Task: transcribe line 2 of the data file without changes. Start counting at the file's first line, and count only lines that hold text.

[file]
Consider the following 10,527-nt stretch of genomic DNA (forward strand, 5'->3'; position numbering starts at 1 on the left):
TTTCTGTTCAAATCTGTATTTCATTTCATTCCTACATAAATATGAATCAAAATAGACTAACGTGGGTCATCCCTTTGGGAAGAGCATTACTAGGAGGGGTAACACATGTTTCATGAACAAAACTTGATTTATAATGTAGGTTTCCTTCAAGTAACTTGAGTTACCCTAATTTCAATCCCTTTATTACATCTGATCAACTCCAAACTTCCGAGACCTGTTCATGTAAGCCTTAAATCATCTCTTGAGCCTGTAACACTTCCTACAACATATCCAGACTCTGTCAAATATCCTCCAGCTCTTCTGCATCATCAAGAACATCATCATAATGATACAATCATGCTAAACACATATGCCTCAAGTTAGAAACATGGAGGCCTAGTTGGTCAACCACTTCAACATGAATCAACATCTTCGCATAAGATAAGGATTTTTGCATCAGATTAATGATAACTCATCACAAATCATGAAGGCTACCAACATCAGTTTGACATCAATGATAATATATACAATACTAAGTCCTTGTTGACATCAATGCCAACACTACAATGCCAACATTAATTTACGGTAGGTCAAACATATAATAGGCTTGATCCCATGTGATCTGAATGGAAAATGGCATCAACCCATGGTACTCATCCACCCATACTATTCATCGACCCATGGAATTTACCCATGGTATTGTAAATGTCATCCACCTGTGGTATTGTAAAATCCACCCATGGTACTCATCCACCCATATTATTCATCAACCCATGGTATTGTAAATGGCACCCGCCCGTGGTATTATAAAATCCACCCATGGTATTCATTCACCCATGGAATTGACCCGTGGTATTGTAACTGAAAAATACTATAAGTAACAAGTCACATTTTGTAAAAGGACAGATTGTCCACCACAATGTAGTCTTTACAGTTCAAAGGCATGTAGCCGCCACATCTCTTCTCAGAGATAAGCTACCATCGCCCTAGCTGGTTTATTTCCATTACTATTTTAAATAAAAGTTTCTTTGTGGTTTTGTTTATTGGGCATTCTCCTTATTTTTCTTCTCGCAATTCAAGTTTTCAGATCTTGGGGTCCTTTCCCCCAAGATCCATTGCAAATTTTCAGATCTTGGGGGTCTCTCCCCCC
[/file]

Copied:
TTTCTGTTCAAATCTGTATTTCATTTCATTCCTACATAAATATGAATCAAAATAGACTAACGTGGGTCATCCCTTTGGGAAGAGCATTACTAGGAGGGGTAACACATGTTTCATGAACAAAACTTGATTTATAATGTAGGTTTCCTTCAAGTAACTTGAGTTACCCTAATTTCAATCCCTTTATTACATCTGATCAACTCCAAACTTCCGAGACCTGTTCATGTAAGCCTTAAATCATCTCTTGAGCCTGTAACACTTCCTACAACATATCCAGACTCTGTCAAATATCCTCCAGCTCTTCTGCATCATCAAGAACATCATCATAATGATACAATCATGCTAAACACATATGCCTCAAGTTAGAAACATGGAGGCCTAGTTGGTCAACCACTTCAACATGAATCAACATCTTCGCATAAGATAAGGATTTTTGCATCAGATTAATGATAACTCATCACAAATCATGAAGGCTACCAACATCAGTTTGACATCAATGATAATATATACAATACTAAGTCCTTGTTGACATCAATGCCAACACTACAATGCCAACATTAATTTACGGTAGGTCAAACATATAATAGGCTTGATCCCATGTGATCTGAATGGAAAATGGCATCAACCCATGGTACTCATCCACCCATACTATTCATCGACCCATGGAATTTACCCATGGTATTGTAAATGTCATCCACCTGTGGTATTGTAAAATCCACCCATGGTACTCATCCACCCATATTATTCATCAACCCATGGTATTGTAAATGGCACCCGCCCGTGGTATTATAAAATCCACCCATGGTATTCATTCACCCATGGAATTGACCCGTGGTATTGTAACTGAAAAATACTATAAGTAACAAGTCACATTTTGTAAAAGGACAGATTGTCCACCACAATGTAGTCTTTACAGTTCAAAGGCATGTAGCCGCCACATCTCTTCTCAGAGATAAGCTACCATCGCCCTAGCTGGTTTATTTCCATTACTATTTTAAATAAAAGTTTCTTTGTGGTTTTGTTTATTGGGCATTCTCCTTATTTTTCTTCTCGCAATTCAAGTTTTCAGATCTTGGGGTCCTTTCCCCCAAGATCCATTGCAAATTTTCAGATCTTGGGGGTCTCTCCCCCC